Chen awarded 2015 Presidential Green Chemistry Challenge Award

Posted: July 20th, 2015

Landmark clean chemistry technology

To recognize the discovery of a landmark clean chemistry technology, the U.S. Environmental Protection Agency awarded a Presidential Green Chemistry Award to Colorado State University Professor of Chemistry Eugene Chen this week.

Chen.Eugene.2015AcademicAward

Chen, the only award winner recognized in the Academic category, was honored at a ceremony in Washington, D.C., for developing green condensation reactions for renewable chemicals, liquid fuels, and biodegradable polymers. Chen’s co-workers, post-doctoral fellow Miao Hong and graduate student D.J. Liu, who developed the nominated technology, also received the award and were recognized at the ceremony. This new technology is waste-free and metal-free. It offers significant potential for the production of renewable chemicals, fuels and bioplastics that can be used in a wide range of safer industrial and consumer products.

“This Presidential Award recognizes the exceptional research of Dr. Chen in sustainable chemistry,” said Chuck Henry, chair of CSU’s Department of Chemistry. “Dr. Chen’s work is in converting common renewable materials into functional molecules to create liquid fuels and useful or biodegradable materials by developing novel atom-economical green pathways. This is an important contribution to moving beyond fossil fuels and purely petroleum-based plastics and polymers.”

‘Research Rockstar’

Chen also was recognized in 2012 as a “Research Rockstar” by the Colorado Cleantech Industry Association for developing chemical processes that could create sustainable bioplastics, biofuels and other value-added chemicals from biomass.

In CSU’s Chemistry department, Chen has developed a platform of processes to convert small molecules derived from nonedible plant biomass into bioplastics. The material can be used for everything from optical fibers and contact lenses to furniture and automobile parts. He has also developed catalytic processes that refine biomass into a platform chemical that can then be converted into biofuels and other value-added chemicals.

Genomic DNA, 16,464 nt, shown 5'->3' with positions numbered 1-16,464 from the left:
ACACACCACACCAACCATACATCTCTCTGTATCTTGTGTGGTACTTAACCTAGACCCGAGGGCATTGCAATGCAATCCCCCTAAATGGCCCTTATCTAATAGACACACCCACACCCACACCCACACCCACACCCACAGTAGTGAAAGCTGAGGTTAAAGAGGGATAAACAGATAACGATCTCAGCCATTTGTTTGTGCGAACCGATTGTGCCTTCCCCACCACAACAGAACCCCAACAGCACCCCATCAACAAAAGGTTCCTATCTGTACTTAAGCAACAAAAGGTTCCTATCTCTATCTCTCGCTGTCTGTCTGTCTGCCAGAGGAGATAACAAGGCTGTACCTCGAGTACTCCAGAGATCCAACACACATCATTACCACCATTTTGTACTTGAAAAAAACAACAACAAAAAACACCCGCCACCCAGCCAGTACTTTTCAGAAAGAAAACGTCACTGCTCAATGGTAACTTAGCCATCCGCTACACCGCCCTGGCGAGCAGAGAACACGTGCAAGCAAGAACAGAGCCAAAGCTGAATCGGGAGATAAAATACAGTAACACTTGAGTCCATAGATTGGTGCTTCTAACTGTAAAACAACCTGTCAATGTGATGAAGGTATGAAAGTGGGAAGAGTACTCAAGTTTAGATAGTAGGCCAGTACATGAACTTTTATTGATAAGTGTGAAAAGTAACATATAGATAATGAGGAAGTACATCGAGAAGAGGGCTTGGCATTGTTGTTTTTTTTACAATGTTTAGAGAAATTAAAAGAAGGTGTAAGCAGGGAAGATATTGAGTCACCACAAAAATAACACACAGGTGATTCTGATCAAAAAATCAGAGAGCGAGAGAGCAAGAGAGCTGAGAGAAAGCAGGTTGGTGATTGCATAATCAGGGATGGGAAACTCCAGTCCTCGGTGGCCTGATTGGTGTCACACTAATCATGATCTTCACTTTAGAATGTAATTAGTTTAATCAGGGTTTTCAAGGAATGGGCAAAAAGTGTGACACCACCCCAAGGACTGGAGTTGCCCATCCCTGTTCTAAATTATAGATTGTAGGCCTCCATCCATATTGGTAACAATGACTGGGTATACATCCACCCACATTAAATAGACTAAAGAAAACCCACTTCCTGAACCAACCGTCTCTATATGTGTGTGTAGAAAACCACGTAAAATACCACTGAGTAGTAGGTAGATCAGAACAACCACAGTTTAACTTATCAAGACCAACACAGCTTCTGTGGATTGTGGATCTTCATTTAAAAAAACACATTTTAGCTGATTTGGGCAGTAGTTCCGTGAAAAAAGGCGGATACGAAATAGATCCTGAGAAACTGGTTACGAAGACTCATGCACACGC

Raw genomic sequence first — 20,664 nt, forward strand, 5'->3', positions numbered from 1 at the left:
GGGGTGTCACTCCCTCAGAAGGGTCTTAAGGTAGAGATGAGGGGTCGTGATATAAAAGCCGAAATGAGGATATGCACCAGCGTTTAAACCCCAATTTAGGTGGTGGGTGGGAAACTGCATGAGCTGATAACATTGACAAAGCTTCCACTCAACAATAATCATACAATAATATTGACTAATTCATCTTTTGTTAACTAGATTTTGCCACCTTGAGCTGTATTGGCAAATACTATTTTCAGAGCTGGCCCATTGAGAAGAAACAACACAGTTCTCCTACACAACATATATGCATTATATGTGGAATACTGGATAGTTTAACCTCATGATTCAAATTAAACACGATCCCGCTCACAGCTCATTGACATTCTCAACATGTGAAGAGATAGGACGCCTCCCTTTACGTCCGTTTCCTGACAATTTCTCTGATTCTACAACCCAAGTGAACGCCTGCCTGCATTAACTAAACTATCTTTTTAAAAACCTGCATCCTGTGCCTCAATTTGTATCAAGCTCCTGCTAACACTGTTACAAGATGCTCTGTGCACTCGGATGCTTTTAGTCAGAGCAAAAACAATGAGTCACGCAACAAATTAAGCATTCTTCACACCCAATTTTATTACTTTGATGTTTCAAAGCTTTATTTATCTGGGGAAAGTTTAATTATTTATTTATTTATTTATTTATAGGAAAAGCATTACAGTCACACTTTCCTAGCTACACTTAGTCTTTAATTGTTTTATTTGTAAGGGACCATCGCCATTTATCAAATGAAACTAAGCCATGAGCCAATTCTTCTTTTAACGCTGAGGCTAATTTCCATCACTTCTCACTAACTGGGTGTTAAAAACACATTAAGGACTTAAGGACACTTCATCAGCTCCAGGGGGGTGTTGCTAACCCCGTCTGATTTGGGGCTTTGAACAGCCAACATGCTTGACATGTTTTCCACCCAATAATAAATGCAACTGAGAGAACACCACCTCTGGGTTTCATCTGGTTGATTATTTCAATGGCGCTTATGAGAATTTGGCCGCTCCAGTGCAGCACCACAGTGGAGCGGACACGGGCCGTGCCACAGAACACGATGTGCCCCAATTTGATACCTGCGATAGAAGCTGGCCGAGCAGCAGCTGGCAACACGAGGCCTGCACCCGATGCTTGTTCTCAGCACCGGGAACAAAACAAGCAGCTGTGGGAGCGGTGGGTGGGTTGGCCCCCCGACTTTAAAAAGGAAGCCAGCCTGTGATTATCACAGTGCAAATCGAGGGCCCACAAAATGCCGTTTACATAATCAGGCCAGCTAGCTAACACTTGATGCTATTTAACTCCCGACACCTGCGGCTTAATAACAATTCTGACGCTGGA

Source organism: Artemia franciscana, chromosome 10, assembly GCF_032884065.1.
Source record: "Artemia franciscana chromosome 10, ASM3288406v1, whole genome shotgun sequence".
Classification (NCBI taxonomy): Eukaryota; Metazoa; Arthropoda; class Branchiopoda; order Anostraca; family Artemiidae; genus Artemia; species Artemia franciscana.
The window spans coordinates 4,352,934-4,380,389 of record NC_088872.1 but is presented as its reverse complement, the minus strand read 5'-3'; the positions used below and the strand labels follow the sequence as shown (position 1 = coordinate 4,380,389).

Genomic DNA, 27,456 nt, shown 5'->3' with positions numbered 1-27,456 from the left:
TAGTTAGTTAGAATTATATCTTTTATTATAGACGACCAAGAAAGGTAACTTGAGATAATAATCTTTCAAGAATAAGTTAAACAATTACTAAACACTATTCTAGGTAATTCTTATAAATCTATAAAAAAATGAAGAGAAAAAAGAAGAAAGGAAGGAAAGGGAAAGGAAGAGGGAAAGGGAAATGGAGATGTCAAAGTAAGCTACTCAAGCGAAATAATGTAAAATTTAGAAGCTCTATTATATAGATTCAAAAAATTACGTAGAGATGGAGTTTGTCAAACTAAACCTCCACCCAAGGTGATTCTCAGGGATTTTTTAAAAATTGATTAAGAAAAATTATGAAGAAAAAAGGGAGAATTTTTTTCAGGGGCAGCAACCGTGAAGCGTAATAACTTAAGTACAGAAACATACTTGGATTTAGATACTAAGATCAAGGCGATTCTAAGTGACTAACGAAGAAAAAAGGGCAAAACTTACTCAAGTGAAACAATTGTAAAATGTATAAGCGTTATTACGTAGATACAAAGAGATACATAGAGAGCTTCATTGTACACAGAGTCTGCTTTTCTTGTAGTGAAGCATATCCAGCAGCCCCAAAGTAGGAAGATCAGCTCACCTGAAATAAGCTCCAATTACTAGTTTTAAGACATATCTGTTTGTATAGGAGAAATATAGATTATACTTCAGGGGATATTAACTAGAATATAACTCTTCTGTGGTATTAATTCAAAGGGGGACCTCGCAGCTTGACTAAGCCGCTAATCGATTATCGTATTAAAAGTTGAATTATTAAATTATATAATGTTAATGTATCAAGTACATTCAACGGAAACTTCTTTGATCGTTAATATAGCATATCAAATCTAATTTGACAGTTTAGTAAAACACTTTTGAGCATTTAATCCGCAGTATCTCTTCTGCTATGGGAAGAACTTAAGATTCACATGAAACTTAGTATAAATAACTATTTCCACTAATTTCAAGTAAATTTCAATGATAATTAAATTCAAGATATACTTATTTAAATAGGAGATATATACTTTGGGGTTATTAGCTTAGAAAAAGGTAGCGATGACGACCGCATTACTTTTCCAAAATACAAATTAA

‘A great asset to CSU’

“Researchers like Eugene Chen whose commitment to improving upon processes and ways of thinking to a more green and sustainable end are invaluable at CSU,” said Alan Rudolph, vice president for research at CSU. “Not only does he contribute to advancements in his field, but also to CSU’s commitment to our future as a research institution and a green institution. In this way, to recognize his accomplishments in chemistry is to also recognize him as a great asset to CSU.”

Along with Chen’s honor, the EPA recognized breakthrough green chemistry technologies developed by industrial pioneers and leading scientists that turn climate risk and other environmental problems into business opportunities, spurring innovation and economic development.

Read more at SOURCE.